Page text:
Pressure forces on sediment particles in turbulent open-channel flow: a laboratory study

Mohammad Amir, Vladimir I. Nikora, Mark T. Stewart

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Abstract

An experimental investigation into the fluctuating pressure acting on sediment particles on the bed of an open-channel flow was carried out in a large laboratory flume for a range of flow depths and bed slopes. The pressure measurements were made using 23 spherical particles instrumented with differential pressure sensors. These measurements were complemented with simultaneous measurements of the velocity field using high-resolution stereoscopic particle image velocimetry. The pressure statistics show that the standard deviations of the drag and lift fluctuations vary from 2.0 to 2.6 and from 2.5 to 3.4 times the wall shear stress, respectively, and are dependent on relative submergence and flow Reynolds number. The skewness is positive for the drag fluctuations and negative for the lift fluctuations. The kurtosis values of both drag and lift fluctuations increase with particle submergence. The two-particle correlation between drag and lift fluctuations is found to be relatively weak compared to the two-point drag–drag and lift–lift correlations. The pressure cross-correlations between particles separated in the longitudinal direction exhibit maxima at certain time delays corresponding to the convection velocities varying from 0.64 to 0.72 times the bulk flow velocity, being very close to the near-bed eddy convection velocities. The temporal autocorrelation of drag fluctuations decays much faster than that for the lift fluctuations; as a result, the temporal scales of lift fluctuations are 3–6 times that of drag fluctuations. The spatial and temporal scales of both drag and lift fluctuations show dependence on flow depth and bed slope. The spectral behaviour of both drag and lift fluctuations is also assessed. A f−11/3 slope is observed for the spectra of the drag fluctuations over the majority of the frequency range, whereas the lift spectra suggest two scaling ranges, following a f−11/3 slope at high frequencies and f−5/3 behaviour at lower frequencies.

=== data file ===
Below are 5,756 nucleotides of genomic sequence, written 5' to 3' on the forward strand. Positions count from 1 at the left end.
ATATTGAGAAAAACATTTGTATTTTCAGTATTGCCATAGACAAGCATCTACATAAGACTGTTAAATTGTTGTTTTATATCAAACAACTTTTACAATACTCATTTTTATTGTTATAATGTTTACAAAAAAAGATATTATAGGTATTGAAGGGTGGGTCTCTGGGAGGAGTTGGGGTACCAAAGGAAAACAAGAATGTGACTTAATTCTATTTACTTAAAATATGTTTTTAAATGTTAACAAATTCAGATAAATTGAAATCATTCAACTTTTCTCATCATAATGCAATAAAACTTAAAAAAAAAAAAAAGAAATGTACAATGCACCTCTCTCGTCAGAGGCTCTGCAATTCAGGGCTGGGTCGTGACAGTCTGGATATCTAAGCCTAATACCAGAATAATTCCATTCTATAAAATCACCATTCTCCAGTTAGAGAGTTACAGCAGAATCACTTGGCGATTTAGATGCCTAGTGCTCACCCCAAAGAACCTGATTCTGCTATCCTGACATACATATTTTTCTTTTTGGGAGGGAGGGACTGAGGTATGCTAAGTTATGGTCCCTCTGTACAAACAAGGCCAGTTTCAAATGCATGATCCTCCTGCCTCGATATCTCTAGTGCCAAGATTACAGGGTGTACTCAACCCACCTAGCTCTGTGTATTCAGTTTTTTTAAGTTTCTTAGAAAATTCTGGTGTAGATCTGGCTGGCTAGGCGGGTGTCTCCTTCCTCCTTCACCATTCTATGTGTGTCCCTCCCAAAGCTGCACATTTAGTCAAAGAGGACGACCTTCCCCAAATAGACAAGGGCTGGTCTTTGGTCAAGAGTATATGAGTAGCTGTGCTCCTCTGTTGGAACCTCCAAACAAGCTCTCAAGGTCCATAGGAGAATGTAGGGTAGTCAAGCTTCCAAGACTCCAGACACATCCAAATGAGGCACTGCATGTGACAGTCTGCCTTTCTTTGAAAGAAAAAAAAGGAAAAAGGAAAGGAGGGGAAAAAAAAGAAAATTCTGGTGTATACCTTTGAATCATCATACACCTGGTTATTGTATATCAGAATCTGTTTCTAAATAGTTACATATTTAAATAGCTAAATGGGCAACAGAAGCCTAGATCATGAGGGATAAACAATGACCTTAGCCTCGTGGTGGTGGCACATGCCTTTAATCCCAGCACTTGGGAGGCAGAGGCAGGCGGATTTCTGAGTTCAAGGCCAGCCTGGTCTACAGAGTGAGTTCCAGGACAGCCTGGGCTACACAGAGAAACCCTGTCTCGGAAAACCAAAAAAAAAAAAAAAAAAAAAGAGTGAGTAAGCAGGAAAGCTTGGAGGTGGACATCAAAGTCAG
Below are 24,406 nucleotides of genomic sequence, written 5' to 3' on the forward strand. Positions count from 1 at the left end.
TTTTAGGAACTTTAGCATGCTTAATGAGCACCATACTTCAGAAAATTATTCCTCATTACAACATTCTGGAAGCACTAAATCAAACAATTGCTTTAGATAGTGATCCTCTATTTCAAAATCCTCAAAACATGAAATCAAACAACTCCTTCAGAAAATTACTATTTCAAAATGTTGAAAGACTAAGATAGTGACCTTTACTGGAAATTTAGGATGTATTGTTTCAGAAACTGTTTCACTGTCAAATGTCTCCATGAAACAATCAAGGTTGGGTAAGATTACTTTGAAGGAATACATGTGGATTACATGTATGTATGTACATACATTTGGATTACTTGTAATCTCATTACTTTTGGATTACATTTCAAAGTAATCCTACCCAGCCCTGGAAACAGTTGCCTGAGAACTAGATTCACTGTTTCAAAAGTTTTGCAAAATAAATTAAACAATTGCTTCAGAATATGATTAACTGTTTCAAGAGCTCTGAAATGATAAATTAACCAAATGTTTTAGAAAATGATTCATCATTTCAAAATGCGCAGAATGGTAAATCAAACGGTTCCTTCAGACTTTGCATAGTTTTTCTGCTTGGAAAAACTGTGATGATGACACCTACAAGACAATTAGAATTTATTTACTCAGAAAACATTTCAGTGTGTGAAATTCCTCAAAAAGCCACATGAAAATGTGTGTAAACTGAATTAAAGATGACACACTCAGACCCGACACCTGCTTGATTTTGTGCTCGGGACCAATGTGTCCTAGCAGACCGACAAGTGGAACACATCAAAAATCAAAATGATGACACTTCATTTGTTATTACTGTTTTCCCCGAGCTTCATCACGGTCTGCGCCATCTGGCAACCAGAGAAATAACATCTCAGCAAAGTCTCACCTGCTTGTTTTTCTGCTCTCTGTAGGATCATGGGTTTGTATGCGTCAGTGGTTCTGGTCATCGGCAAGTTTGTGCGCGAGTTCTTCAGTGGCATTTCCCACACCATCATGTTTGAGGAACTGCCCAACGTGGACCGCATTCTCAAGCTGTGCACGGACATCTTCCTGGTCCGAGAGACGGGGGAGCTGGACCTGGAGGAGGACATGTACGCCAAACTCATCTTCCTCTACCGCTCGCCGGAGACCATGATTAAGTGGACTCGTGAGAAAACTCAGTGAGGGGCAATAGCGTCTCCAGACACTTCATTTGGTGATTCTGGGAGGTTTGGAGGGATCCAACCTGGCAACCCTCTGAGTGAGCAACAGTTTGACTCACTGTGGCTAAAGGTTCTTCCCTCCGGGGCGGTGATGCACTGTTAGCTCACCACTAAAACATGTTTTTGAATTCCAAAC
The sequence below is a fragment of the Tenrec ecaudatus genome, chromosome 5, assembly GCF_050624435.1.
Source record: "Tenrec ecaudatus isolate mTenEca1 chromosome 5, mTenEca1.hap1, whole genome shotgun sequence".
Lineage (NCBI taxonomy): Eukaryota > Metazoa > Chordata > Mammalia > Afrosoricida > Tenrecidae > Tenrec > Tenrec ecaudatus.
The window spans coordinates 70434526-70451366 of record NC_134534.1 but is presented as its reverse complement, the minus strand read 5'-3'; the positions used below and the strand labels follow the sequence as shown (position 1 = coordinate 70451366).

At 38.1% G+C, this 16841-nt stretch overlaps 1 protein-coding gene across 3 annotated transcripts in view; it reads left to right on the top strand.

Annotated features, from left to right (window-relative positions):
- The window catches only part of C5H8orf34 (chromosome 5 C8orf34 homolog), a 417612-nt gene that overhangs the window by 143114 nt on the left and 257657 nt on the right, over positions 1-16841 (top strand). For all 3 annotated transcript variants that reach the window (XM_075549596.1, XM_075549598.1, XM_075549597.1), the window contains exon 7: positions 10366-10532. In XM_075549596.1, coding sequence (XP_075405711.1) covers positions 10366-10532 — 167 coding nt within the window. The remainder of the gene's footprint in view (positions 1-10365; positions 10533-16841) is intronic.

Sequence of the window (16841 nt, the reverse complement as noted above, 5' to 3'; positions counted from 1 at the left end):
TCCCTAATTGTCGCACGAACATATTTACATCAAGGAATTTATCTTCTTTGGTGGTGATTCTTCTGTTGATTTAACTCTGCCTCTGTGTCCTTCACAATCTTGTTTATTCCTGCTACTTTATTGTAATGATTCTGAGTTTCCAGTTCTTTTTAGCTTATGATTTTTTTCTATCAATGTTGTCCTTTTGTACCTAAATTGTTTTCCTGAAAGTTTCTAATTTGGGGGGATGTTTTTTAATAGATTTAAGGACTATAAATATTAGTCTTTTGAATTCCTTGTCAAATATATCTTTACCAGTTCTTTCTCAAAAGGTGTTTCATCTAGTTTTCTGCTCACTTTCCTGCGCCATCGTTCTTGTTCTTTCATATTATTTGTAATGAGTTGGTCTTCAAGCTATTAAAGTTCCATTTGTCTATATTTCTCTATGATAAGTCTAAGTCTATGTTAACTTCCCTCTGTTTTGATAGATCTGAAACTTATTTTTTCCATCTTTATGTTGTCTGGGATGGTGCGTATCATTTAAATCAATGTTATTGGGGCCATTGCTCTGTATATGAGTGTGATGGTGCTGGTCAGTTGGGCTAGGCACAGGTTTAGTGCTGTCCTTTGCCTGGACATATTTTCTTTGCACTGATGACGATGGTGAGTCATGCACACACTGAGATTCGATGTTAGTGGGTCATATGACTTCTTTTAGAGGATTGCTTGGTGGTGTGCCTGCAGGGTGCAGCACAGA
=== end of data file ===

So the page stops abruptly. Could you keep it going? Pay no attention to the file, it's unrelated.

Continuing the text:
Original languageEnglish
Pages (from-to)458-497
Number of pages40
JournalJournal of Fluid Mechanics
Volume757
Early online date19 Sep 2014
DOIs
Publication statusPublished - Oct 2014

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Keywords

  • channel flow
  • sediment transport
  • turbulent flows

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